* * * * * * *
Second, the Rabbi always put his vision first, regardless of how this might impact the well-being of those around him. I was able to see now how the Rabbi used tactics of manipulation to coax people to work for him. Even if these relationships turned sour, the Rabbi seemed to be unrelenting. This involved bartering a community member’s technical services for a conversion to Judaism that would never come, and sustaining a toxic working relationship with a community member that involved frequent shouting matches. Additionally, the Rabbi showed no concern for his own well-being. He seemed to work constantly through the night, obsessively checking e-mail and working on publications. 
* * * * * * *
Related to this last point, the Rabbi seemed to try to usurp power from other community leaders by openly disrespecting them in front of their community members. For example, when an elderly Eastern meditation teacher came to our community center for a debate, the Rabbi made him wait more than a hour before greeting him. He was not necessarily doing anything of dire importance, simply working on emails and publications. When confronted by the teacher’s students about his behavior the Rabbi casually dismissed their concerns. On another similar occasion the Rabbi was angry that another community leader was given the same kind of chair that he sat on because it made them look like equals.
* * * * * * *
The last point of major concern for me was that the Rabbi’s past was littered with accusations of sexual misconduct. The Rabbi mostly denied that the stories were true and tried to discredit them by defaming the people that told these stories. On a few occasions, the Rabbi was unable to counter the claims and admitted to his wrong doings, though shifted the blame to the victim. He often talked about the danger of getting stuck in the role of victim. I now speculate that his rants against victimization was his way of minimizing the hurt he had caused other people.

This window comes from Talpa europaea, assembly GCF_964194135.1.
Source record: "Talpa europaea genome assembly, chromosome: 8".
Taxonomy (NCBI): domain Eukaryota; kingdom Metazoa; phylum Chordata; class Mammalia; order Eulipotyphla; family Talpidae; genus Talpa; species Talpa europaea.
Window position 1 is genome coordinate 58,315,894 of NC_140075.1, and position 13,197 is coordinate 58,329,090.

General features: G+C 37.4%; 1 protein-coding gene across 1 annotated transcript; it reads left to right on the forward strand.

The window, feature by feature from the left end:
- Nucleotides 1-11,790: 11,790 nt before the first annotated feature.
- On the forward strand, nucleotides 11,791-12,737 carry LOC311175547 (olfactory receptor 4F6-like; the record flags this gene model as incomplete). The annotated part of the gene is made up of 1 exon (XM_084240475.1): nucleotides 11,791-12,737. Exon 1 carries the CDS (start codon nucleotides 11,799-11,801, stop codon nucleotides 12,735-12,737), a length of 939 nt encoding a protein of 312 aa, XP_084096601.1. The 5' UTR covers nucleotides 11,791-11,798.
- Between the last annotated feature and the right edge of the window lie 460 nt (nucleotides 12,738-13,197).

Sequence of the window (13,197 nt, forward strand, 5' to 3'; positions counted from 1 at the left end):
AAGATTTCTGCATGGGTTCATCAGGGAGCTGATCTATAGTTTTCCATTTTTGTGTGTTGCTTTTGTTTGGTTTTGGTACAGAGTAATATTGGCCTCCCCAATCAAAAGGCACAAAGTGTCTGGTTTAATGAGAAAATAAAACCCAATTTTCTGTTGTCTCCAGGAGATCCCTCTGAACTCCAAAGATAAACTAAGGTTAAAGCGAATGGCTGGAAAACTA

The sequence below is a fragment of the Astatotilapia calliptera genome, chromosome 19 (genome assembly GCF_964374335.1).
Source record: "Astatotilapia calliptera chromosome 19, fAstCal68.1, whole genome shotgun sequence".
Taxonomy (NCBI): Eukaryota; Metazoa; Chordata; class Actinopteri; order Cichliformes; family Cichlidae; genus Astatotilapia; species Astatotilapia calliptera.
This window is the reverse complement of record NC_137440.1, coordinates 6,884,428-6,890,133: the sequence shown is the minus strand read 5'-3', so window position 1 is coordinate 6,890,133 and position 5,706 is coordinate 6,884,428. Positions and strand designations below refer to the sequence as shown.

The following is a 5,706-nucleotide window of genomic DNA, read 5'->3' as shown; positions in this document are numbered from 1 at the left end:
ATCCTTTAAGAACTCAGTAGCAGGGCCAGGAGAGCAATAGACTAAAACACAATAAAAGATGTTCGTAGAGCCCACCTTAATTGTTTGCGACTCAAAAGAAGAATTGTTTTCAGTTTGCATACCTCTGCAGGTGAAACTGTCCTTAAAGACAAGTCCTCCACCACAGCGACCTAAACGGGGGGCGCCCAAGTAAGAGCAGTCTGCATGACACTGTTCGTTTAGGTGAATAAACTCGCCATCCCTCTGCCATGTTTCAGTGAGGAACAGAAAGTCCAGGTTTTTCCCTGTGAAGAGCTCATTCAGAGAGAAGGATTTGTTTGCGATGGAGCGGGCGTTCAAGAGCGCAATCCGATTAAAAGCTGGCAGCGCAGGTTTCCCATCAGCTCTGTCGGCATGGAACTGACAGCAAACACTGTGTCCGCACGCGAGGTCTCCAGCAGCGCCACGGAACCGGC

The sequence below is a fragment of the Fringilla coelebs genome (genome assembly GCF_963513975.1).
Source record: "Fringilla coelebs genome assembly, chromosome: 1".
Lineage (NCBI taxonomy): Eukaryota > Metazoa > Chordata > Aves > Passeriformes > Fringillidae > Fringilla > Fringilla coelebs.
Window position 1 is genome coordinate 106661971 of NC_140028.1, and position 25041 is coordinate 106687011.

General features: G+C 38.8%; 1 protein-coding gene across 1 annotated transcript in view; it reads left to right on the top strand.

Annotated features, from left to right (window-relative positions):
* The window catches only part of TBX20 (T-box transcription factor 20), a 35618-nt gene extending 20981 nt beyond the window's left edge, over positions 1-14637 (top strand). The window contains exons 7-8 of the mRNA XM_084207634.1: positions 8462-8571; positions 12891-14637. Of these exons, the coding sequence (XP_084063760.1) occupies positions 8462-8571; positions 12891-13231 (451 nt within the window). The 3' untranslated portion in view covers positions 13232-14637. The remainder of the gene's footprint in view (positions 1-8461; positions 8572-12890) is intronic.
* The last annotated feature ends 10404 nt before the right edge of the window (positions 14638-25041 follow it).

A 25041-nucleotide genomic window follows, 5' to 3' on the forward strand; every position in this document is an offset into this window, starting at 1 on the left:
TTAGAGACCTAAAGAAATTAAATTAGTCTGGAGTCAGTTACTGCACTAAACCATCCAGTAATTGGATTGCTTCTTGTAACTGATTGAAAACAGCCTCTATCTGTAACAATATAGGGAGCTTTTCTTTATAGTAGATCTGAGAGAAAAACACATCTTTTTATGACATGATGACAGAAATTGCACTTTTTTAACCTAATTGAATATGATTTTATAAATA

* * * * * * *
Finally, the silence was broken and his sexual escapades were revealed. The Rabbi, facing legal charges, decided to flee to the United States.

There was much concern for the women that the Rabbi had hurt by the larger Jewish communities that supported him over the years. Their stories were documented and the Rabbi was banned from teaching in most of the Jewish world. Though I was not manipulated into having sex with the Rabbi, I experienced psychological manipulation and after-effects from my contact with the Rabbi. As I spent time away from the community, I slowly became aware that I was being controlled by my teacher. The Rabbi would read my e-mails and respond to them as if he were me. I learned to talk like him and think like him and took on his work ethic, working many days from 8am to midnight. I think it was my need for attention and love that was the tool he used to keep me engaged in his vision. And, of course the fact that I admired his deep teachings and stated relationship to Judaism. Towards the end of my term working with him, I increasingly second-guessed my own thoughts and concerns about him. I was not able to trust my own power of reason when it concluded that my hero was a dangerous person. I began to discredit my mind in order to stay in his favor and not to rock the boat of my own fantasy. Luckily, I had a conversation with a friend who broke through and gave me permission to listen to my gut and heart.